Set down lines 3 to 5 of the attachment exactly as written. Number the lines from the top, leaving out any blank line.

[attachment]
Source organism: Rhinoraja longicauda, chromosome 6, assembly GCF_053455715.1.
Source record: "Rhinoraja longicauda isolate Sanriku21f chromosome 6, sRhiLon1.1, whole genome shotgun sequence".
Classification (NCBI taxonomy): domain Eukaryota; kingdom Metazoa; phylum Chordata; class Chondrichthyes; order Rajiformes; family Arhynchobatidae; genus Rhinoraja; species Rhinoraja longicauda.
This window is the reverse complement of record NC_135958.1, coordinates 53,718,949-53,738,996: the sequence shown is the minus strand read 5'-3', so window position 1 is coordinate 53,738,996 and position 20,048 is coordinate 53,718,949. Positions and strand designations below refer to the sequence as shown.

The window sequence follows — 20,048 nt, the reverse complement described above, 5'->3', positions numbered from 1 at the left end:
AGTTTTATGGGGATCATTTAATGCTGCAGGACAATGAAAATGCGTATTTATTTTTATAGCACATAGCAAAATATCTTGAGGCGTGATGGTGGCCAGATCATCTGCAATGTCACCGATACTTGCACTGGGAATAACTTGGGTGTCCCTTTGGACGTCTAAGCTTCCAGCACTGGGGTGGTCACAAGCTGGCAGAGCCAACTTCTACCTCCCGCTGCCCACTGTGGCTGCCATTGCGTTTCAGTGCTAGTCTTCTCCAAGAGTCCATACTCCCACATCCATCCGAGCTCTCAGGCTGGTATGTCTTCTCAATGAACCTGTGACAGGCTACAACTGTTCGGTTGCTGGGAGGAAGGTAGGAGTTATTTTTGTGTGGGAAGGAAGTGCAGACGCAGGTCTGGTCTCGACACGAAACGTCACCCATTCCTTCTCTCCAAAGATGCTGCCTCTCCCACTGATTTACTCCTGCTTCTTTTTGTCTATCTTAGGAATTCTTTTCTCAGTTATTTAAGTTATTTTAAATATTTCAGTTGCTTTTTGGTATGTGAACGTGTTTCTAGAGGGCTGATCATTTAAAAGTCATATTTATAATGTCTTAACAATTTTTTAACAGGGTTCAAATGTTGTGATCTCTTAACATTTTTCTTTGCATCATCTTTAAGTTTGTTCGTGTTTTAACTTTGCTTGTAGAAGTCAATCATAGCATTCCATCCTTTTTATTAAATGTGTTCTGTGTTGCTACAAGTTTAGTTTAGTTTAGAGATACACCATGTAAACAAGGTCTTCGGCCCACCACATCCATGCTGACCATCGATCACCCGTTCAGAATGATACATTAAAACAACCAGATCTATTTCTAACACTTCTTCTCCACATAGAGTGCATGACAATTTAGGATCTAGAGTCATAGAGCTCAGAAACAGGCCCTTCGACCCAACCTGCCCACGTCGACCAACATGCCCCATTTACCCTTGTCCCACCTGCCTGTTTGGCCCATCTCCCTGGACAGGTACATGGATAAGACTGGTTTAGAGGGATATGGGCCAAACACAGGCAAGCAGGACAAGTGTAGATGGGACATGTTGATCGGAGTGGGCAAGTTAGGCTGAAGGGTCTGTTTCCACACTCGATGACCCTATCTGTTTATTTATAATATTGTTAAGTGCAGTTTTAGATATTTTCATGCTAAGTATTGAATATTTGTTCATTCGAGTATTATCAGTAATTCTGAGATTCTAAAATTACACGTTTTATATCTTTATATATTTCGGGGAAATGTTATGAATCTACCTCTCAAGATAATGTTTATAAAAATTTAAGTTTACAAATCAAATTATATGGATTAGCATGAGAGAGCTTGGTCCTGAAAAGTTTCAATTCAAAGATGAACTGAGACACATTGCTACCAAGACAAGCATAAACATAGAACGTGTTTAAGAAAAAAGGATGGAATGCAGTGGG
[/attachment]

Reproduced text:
Classification (NCBI taxonomy): domain Eukaryota; kingdom Metazoa; phylum Chordata; class Chondrichthyes; order Rajiformes; family Arhynchobatidae; genus Rhinoraja; species Rhinoraja longicauda.
This window is the reverse complement of record NC_135958.1, coordinates 53,718,949-53,738,996: the sequence shown is the minus strand read 5'-3', so window position 1 is coordinate 53,738,996 and position 20,048 is coordinate 53,718,949. Positions and strand designations below refer to the sequence as shown.

The window sequence follows — 20,048 nt, the reverse complement described above, 5'->3', positions numbered from 1 at the left end: